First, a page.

Throughout the period of Lent, I will be interviewing Friends that attend our meeting about their own Spiritual practices in nurturing their mind, body and spirit.
May we find blessings and community in the spirit of those around us.
This week: Kristyn Greenawald
How long have you been attending First Friends? What brought you to us?
In December 2014, I began attending Indy First Friends. I had one Quaker friend for 13 years or so, and appreciated the way his life seemed to be deeply and steadily impacted by his faith practice. As I began to look for a different faith community, I wanted to visit a Quaker congregation. I came one Sunday and loved the service, the silence, and the sunlit meeting room. I felt embraced as a friend even before I thought I might be a Friend. I have appreciated greatly the sense of exploration and affirmation I experience in this community.
Some of our focus on scripture this first week of Lent has been on Jesus venturing into the wilderness to find renewal and quiet. Can you tell us about your experience with nature and wilderness and how it's become an important part of your life?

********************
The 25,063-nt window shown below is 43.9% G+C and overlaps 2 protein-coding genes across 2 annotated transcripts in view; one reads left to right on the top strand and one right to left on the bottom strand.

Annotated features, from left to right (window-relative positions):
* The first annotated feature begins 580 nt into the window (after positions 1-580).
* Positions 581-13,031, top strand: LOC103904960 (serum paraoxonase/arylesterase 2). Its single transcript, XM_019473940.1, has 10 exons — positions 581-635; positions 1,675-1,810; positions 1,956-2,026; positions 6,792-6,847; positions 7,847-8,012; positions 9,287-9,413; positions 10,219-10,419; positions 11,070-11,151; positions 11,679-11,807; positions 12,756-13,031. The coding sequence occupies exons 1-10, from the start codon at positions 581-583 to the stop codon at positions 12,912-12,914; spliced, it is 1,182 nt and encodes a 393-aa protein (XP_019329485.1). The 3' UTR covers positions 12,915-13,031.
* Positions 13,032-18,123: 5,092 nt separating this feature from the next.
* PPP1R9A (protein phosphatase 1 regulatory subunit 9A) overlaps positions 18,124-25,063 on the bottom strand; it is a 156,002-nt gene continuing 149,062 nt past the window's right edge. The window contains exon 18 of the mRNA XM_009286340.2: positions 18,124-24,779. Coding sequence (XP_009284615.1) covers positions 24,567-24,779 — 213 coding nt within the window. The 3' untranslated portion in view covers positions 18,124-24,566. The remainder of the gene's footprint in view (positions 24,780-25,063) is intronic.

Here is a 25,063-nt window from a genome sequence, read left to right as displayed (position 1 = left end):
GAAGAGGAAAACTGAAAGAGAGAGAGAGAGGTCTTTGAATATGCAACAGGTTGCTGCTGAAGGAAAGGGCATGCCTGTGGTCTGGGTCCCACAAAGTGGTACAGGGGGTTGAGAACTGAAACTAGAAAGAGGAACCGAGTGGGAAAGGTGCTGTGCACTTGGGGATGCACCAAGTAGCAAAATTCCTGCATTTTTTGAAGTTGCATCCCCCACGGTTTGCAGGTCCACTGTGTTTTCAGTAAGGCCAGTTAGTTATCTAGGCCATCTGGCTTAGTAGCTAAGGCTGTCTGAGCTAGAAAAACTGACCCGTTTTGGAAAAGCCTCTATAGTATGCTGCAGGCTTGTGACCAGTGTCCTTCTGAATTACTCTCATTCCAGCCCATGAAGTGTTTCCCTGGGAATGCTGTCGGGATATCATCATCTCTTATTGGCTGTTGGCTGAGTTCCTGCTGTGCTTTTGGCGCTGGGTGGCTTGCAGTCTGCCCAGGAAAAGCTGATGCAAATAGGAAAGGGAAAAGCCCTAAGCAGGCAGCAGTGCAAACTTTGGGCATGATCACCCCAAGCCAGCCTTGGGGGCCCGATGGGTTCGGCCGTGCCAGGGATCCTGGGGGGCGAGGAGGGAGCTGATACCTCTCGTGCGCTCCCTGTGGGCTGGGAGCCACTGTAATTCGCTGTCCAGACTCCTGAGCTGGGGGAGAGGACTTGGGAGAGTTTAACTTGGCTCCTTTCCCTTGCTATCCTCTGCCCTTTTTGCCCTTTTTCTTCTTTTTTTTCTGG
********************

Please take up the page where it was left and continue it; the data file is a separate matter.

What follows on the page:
My love of the outside experience has drawn me deeper into stillness and presence. Watching a sunset uncurl. Feeling a wind pass between a grove of trees. Working to escape gravity's pull up a hill. I would say these things bring me into now, neither ahead nor behind, and I hear the quiet voice of One who made it so, or kicked it off, or sparked the Big Bang.
What kinds of things beyond attending Meeting have you found helpful to find nourishment spiritually?
My faith story has its roots the in Presbyterian tradition and its trunk in United Methodist tradition. About fifteen years ago, I began to feel a shift and a change in my faith life after reading writings from Anne Lamott, Vinita Hampton Wright and Kristin Ohlson. Shortly after this faith shift, I had a body shift, becoming more active in my health and physical engagement with the world.
While these two shifts began, in my mind, as separate experiences, I soon found them leading to each other. Biking and hiking through the physical world broadened and inspired my spiritual life. As I bike, seeing the rhythm of the earth go from untilled, to dense green, to dry stalks gave me a connection to the rhythm of God.